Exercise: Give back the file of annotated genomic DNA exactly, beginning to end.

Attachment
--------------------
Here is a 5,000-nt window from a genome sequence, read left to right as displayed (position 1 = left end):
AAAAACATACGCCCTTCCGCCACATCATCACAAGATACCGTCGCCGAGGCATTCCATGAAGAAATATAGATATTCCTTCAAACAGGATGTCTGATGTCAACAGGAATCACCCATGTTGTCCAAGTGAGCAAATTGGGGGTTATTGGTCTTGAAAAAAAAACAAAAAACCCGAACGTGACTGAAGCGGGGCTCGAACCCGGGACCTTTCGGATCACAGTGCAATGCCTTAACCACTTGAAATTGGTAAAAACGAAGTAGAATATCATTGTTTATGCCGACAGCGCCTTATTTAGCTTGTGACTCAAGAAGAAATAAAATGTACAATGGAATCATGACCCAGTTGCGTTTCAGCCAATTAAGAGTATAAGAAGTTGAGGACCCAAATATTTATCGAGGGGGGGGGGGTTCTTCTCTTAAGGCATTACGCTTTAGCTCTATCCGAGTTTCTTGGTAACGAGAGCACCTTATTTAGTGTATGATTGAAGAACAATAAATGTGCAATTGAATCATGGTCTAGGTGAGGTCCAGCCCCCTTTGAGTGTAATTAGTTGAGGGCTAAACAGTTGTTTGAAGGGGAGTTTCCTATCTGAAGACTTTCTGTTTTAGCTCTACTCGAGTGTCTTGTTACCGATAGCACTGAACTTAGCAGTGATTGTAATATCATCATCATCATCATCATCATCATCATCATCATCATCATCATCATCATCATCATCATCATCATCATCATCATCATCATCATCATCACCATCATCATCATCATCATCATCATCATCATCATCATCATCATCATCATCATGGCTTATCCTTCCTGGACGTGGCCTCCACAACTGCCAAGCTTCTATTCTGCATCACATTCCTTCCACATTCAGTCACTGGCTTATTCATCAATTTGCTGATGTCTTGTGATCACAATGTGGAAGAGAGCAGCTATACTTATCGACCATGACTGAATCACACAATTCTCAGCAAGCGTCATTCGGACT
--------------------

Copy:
Here is a 5,000-nt window from a genome sequence, read left to right as displayed (position 1 = left end):
AAAAACATACGCCCTTCCGCCACATCATCACAAGATACCGTCGCCGAGGCATTCCATGAAGAAATATAGATATTCCTTCAAACAGGATGTCTGATGTCAACAGGAATCACCCATGTTGTCCAAGTGAGCAAATTGGGGGTTATTGGTCTTGAAAAAAAAACAAAAAACCCGAACGTGACTGAAGCGGGGCTCGAACCCGGGACCTTTCGGATCACAGTGCAATGCCTTAACCACTTGAAATTGGTAAAAACGAAGTAGAATATCATTGTTTATGCCGACAGCGCCTTATTTAGCTTGTGACTCAAGAAGAAATAAAATGTACAATGGAATCATGACCCAGTTGCGTTTCAGCCAATTAAGAGTATAAGAAGTTGAGGACCCAAATATTTATCGAGGGGGGGGGGGTTCTTCTCTTAAGGCATTACGCTTTAGCTCTATCCGAGTTTCTTGGTAACGAGAGCACCTTATTTAGTGTATGATTGAAGAACAATAAATGTGCAATTGAATCATGGTCTAGGTGAGGTCCAGCCCCCTTTGAGTGTAATTAGTTGAGGGCTAAACAGTTGTTTGAAGGGGAGTTTCCTATCTGAAGACTTTCTGTTTTAGCTCTACTCGAGTGTCTTGTTACCGATAGCACTGAACTTAGCAGTGATTGTAATATCATCATCATCATCATCATCATCATCATCATCATCATCATCATCATCATCATCATCATCATCATCATCATCATCATCATCATCATCACCATCATCATCATCATCATCATCATCATCATCATCATCATCATCATCATCATGGCTTATCCTTCCTGGACGTGGCCTCCACAACTGCCAAGCTTCTATTCTGCATCACATTCCTTCCACATTCAGTCACTGGCTTATTCATCAATTTGCTGATGTCTTGTGATCACAATGTGGAAGAGAGCAGCTATACTTATCGACCATGACTGAATCACACAATTCTCAGCAAGCGTCATTCGGACT